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Floor Runner

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Matt S – Primeval

00:00:04 My name is Matt, I’m a floor runner. I’m part of the assistant director’s team where we basically co-ordinate all the logistics on set, anything from transport to changes in schedule, artists into makeup and costume etc. Taking care of lunches, making sure that everything runs smoothly, basically.

00:00:26 Well, I’d like to make my way up the assistant director’s chain which means probably in about 10 years or so I could be the first assistant director, the man who’s in charge of the entire set. There are four main levels in the assistant director’s chain. There’s the floor runner and then there’s you work your way up to the third assistant director who’s in charge of the background and sort of passing on messages from the first assistant director. The second AD, the second assistant director, is in charge of making sure that the call sheet gets put together which is the whole schedule for the following days work. Then the first assistant director is, as I said, the man in charge of the whole thing.

00:01:09 There is a really good atmosphere. You get really, really close to everyone on set because you spend 13, 14 hours of every day working with these people so you kind of have to get along with them because if you don’t everything just falls to pieces, really, and you make some really good friends and you all have a really good laugh and everyone loves doing the job so it’s a lot of fun.

00:01:33 It has been something that I’ve always wanted to do. I’ve always wanted to do this. It wasn’t my first career choice. I decided to play it safe, I thought being in the film industry was a bit too dreamy so I decided to follow something I was good at which was IT. My Dad was a systems analyst in IT and so I was working with computers from a very young age. It was always very easy for me to get my head around IT so that’s the subject I focused on a lot in school and in college. By the time I got to university I was repeating myself the whole time I was there for all two months it was stuff I’d known since I was 11 or 12 and it was very, very frustrating knowing that all my friends were coming back saying they were learning new things and I wasn’t doing anything of the sort. I was getting bored, really.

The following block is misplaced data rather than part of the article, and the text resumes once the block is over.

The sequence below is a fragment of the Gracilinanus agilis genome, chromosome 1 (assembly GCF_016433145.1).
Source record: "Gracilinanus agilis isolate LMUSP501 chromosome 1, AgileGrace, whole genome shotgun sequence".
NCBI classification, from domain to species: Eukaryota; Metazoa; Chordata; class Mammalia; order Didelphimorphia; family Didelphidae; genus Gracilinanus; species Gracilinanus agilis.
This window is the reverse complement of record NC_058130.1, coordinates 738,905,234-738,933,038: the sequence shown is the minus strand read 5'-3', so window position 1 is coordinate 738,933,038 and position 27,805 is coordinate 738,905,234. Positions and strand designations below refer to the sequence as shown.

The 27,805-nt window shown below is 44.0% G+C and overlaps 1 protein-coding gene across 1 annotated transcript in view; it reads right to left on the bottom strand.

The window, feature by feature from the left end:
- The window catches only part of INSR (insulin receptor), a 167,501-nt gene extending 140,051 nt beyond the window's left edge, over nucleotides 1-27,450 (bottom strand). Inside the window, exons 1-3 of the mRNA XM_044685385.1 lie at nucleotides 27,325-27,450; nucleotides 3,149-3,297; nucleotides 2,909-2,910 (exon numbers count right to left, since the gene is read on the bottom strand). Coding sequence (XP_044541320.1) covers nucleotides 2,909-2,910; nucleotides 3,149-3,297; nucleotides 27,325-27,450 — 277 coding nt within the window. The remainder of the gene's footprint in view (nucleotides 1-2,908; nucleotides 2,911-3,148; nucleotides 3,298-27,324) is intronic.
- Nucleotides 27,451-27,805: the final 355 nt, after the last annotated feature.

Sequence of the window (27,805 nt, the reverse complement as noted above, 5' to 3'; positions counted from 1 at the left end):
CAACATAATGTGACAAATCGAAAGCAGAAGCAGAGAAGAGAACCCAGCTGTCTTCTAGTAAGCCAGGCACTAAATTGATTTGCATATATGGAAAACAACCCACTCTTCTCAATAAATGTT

00:02:23 So, I put myself out as a background artist, an extra, in order to get some time on the set to see, you know, to have a look at the departments, what I think I might enjoy doing and I remember I saw the assistant directors on my first shoot and I immediately took an admiration for them. So, I wrote a lot of letters and emails, made some phone calls. This was spanning over about a year and a half before I managed to get a positive response. So, it took a very long time and it was very demoralising. I mean, I got depressed a number of times but eventually I got a positive response which was great.

00:03:04 The response I got which lead me to my first job was a phone call and he offered me six weeks unpaid work on a feature film. So, in order to cover for the fact I wasn’t working, he threw me in front of the camera every week so I could get some money for being a back ground artist or an extra. Although, the last week of shooting we filmed in the Isle of Man and I flew myself out there at my own expense, production refused to pay for me because I was a work experience which I think reflected well. I just knew that showing the enthusiasm for the job would get me future work and show that I was willing, more than willing to do anything for the job.

00:03:46 If I could’ve changed anything I wish I started earlier. I wish I decided to go for it straight away and got it immediately without the hardship and the rejection that I had to go through but it’s what I needed to do in order to get where I am. So, it was all worth it. ENDS


Matt S is a floor runner on a TV set. He started off doing computing at university, but the lure of the media was too great. He started working as an extra, and had to put in a lot of effort to get his first job in production, which was unpaid. “I just knew that showing the enthusiasm for the job would get me future work and show that I was willing, more than willing, to do anything for the job.”

More information about TV, video and audio engineers

average salary

The UK average salary is £29,813

average weekly hours

There are 37.5 hours in the average working week

100%  male 

The UK workforce is 47% female and 53% male

Future employment

Future employment?

? TV, video and audio engineers service and repair domestic television, video and audio appliances.
Entrants typically possess GCSEs/S grades or an equivalent qualification such as an Intermediate GNVQ/GSVQ Level II. Training is provided off- and on-the-job and may be supplemented by short courses delivered by manufacturers. NVQs/SVQs in Domestic Appliance Engineering are available at Level 3.
  • Examines equipment and observes reception to determine nature of defect;
  • Uses electronic testing equipment to diagnose faults and check voltages and resistance;
  • Dismantles equipment and repairs or replaces faulty components or wiring;
  • Re-assembles equipment, tests for correct functioning and makes any necessary further adjustments;
  • Carries out service tasks such as cleaning and insulation testing according to schedule.
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Specialised construction 3398
Retail trade 1653
Broadcasting 1201
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